Investing in mutual funds may become less attractive as the government has proposed a tax on the income distributed by asset managers to unitholders.
Finance Minister Nirmala Sitharaman in the Union Budget for 2020-21 has introduced a 10 per cent TDS (tax deducted at source) provision on the income distributed by a mutual fund to its unitholders if such income exceeds Rs 5,000.
The Finance Bill, 2020, has proposed the insertion of a new section — 194K — in the Income Tax Act, which states “any person responsible for paying income arising from units of mutual fund or a specified company must deduct tax at the rate of ten percent of such income”.
It is not clear if the gains will be taxed or the entire redemption amount made by the unitholders will be taxed at source.
Mutual fund income over Rs 5,000 will now be subject to 10 per cent tax deducted at source (TDS), according to a proposal by the Ministry of Finance under the Union Budget 2020.
“After Section 194J of the Income Tax Act, the following section shall be inserted, namely:– 194K: Any person responsible for paying to a resident any income in respect of (a) units of a mutual fund specified under Clause (23D) of Section 10; or (b) units from the Administrator of the specified undertaking; or (c) units from the specified company, shall, at the time of credit of such income to the account of the payee or at the time of payment thereof by any mode, whichever is earlier, deduct income-tax thereon at the rate of 10 per cent,” the Finance Bill read.
According to Section 194K, any “resident” deriving an “income” from mutual funds, specified under Section 10 Clause (23D), will be subject to have a 10 per cent TDS.
Before the clause was introduced, TDS on mutual funds was deducted for NRI investors and not residents.
Earlier, only dividend income on mutual funds exceeding Rs 1 lakh was taxed at 10 per cent. Unless a clarification is issued, the new tax proposal will apply to capital gains from mutual funds as well. This is because the definition of “income” under the existing Income Tax Act as per Section 2 also includes “profit and gains”.
Money flowing out of India is being taxed with tax deduction at source added on services like foreign tour packages and remittances as the outgoing funds’ flow is sought to being taxed.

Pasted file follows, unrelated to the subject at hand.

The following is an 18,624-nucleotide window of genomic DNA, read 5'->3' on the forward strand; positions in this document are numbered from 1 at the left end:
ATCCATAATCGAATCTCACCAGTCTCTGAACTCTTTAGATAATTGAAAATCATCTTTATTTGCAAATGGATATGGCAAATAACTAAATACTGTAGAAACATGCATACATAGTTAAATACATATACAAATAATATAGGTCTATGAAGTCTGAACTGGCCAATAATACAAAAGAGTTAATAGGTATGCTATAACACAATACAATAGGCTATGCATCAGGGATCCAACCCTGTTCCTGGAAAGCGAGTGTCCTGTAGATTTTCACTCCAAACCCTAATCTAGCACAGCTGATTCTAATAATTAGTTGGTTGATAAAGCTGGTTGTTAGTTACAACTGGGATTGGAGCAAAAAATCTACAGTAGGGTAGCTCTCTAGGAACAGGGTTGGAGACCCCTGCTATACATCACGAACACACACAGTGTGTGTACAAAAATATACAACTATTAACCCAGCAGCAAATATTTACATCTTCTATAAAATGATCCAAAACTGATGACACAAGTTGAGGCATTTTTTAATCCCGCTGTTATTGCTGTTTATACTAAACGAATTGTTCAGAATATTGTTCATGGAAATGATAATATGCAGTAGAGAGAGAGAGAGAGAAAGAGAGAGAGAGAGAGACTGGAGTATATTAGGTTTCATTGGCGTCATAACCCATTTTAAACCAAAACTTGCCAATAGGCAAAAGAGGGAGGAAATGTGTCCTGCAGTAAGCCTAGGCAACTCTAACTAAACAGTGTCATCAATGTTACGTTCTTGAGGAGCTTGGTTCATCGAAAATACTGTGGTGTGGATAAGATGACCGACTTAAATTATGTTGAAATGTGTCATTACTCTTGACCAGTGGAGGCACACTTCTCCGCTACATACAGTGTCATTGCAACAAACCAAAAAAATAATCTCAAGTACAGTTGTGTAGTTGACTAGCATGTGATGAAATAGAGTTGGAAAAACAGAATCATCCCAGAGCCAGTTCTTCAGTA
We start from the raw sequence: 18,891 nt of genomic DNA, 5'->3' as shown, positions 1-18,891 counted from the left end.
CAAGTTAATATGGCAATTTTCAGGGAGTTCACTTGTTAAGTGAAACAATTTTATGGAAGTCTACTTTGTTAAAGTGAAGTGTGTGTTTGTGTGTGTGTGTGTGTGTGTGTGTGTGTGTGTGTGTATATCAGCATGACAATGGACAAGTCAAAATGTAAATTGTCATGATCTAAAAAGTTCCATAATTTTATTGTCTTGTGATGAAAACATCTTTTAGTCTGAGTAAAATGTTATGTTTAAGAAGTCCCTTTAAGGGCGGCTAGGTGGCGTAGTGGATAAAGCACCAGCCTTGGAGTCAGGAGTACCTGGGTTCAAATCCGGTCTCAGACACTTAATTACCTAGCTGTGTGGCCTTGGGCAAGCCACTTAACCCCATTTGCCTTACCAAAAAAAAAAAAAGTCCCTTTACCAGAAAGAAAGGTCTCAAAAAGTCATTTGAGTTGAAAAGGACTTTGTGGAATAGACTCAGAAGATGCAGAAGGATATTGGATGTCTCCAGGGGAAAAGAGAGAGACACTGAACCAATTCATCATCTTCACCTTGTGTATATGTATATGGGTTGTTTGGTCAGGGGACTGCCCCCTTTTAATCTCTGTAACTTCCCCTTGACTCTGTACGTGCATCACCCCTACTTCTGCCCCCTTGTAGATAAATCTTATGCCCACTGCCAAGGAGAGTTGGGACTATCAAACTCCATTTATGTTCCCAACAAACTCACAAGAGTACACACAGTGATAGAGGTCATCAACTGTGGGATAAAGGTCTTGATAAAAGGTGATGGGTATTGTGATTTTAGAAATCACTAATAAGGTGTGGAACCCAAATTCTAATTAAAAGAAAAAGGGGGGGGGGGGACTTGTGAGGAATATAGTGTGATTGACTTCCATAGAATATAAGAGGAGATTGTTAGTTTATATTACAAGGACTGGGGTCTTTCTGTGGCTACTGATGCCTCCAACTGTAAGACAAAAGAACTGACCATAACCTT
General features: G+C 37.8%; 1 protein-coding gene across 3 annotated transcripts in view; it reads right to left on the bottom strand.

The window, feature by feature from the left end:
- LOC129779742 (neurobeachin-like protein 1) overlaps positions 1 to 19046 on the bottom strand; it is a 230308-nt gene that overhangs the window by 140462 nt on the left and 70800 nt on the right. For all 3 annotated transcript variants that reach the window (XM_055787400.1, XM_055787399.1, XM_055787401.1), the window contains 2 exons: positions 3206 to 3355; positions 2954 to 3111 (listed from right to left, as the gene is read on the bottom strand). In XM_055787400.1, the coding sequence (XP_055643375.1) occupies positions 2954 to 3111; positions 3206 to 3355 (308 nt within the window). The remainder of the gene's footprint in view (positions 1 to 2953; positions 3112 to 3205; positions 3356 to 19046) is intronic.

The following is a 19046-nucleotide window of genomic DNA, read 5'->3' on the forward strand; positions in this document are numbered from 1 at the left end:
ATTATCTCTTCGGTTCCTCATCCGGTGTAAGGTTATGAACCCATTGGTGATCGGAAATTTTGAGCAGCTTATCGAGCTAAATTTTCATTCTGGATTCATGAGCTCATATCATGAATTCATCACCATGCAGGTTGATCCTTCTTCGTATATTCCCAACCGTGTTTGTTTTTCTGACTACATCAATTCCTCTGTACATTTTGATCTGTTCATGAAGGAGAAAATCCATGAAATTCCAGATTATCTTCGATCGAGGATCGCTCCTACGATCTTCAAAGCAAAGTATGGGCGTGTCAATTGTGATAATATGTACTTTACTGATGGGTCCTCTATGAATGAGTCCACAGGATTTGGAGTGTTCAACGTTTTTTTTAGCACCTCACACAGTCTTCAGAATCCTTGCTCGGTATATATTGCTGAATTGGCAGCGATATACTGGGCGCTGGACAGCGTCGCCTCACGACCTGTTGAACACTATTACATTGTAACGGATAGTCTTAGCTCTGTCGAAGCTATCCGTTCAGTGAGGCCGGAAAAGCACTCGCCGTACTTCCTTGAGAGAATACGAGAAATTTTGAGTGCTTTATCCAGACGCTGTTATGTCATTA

The Budget 2020-21 has mandated a 5 per cent tax collection at source for remittances over Rs 7 lakh.
Mohandas Pai, Chairman, Aarin Capital has criticised the TDS on foreign remittances. He said: “This is very wrong; Why is there a Tax on our own tax paid money when we remit? Where is the ease of living?.”
Directionally, it looks like that money flowing out of India is being taxed in the form of remittances or travel. Some people have said that they will make the remittances for education by March 31 as the provision kicks in from April 1.
A new TDS provision has been introduced on foreign remittance. Authorized foreign exchange dealer receiving an amount of Rs 7 lakh or more in a financial year for remittance out of India under the LRS scheme of the RBI shall collect TCS (tax at source) of 5 per cent from the buyer, being a person remitting such amounts out of India. In the case of non PAN/Aadhar cases, the rate is 10 per cent.
LRS is used for sending money for children studying abroad, buying property abroad and buying stocks listed in exchanges abroad. The LRS is limited to $250,000 per year per person. On sending more than Rs 7 lakh year, 5 per cent of that amount will be deducted by the FX dealer and paid as TCS to the Income-tax department.
A TDS provision has been introduced on tour packages also. The seller of overseas tour packages shall collect TCS of 5 per cent from the buyer.
The provision will not apply in case the operator is liable to deduct tax at source under any other provision of the act and the amount has been deducted. It will also not apply if the buyer is the government or any other person notified by the government
There is no lower limit on this provision. Travel operators are cribbing that this will hurt their business. (IANS)